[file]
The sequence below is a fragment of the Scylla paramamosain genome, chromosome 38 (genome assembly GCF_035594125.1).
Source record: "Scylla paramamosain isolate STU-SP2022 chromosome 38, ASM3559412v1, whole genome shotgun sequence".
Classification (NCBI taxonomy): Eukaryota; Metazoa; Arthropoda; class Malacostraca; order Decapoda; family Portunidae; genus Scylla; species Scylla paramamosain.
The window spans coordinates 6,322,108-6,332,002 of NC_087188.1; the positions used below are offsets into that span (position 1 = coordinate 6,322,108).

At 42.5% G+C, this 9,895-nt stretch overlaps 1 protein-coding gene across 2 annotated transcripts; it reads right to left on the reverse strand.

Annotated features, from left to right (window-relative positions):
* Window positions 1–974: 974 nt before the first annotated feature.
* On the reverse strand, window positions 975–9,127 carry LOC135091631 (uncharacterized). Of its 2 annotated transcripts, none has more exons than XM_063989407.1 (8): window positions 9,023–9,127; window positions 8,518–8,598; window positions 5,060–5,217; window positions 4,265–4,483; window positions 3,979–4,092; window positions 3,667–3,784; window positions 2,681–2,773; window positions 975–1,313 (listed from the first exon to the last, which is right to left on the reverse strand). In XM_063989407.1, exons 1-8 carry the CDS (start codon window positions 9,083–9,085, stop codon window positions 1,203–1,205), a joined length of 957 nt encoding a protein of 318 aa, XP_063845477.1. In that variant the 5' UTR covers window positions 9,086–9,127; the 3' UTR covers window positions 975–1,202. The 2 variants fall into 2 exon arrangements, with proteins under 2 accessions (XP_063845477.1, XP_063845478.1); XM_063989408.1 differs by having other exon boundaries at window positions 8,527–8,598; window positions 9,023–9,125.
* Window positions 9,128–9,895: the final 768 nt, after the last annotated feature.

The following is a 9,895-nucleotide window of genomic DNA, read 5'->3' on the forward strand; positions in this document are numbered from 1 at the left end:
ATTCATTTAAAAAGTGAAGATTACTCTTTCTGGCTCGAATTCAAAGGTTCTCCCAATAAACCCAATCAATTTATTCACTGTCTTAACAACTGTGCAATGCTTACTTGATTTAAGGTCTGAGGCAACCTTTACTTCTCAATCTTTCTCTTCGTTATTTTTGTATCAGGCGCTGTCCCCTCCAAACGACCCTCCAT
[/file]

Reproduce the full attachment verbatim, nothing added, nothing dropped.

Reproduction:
The sequence below is a fragment of the Scylla paramamosain genome, chromosome 38 (genome assembly GCF_035594125.1).
Source record: "Scylla paramamosain isolate STU-SP2022 chromosome 38, ASM3559412v1, whole genome shotgun sequence".
Classification (NCBI taxonomy): Eukaryota; Metazoa; Arthropoda; class Malacostraca; order Decapoda; family Portunidae; genus Scylla; species Scylla paramamosain.
The window spans coordinates 6,322,108-6,332,002 of NC_087188.1; the positions used below are offsets into that span (position 1 = coordinate 6,322,108).

At 42.5% G+C, this 9,895-nt stretch overlaps 1 protein-coding gene across 2 annotated transcripts; it reads right to left on the reverse strand.

Annotated features, from left to right (window-relative positions):
* Window positions 1–974: 974 nt before the first annotated feature.
* On the reverse strand, window positions 975–9,127 carry LOC135091631 (uncharacterized). Of its 2 annotated transcripts, none has more exons than XM_063989407.1 (8): window positions 9,023–9,127; window positions 8,518–8,598; window positions 5,060–5,217; window positions 4,265–4,483; window positions 3,979–4,092; window positions 3,667–3,784; window positions 2,681–2,773; window positions 975–1,313 (listed from the first exon to the last, which is right to left on the reverse strand). In XM_063989407.1, exons 1-8 carry the CDS (start codon window positions 9,083–9,085, stop codon window positions 1,203–1,205), a joined length of 957 nt encoding a protein of 318 aa, XP_063845477.1. In that variant the 5' UTR covers window positions 9,086–9,127; the 3' UTR covers window positions 975–1,202. The 2 variants fall into 2 exon arrangements, with proteins under 2 accessions (XP_063845477.1, XP_063845478.1); XM_063989408.1 differs by having other exon boundaries at window positions 8,527–8,598; window positions 9,023–9,125.
* Window positions 9,128–9,895: the final 768 nt, after the last annotated feature.

The following is a 9,895-nucleotide window of genomic DNA, read 5'->3' on the forward strand; positions in this document are numbered from 1 at the left end:
ATTCATTTAAAAAGTGAAGATTACTCTTTCTGGCTCGAATTCAAAGGTTCTCCCAATAAACCCAATCAATTTATTCACTGTCTTAACAACTGTGCAATGCTTACTTGATTTAAGGTCTGAGGCAACCTTTACTTCTCAATCTTTCTCTTCGTTATTTTTGTATCAGGCGCTGTCCCCTCCAAACGACCCTCCAT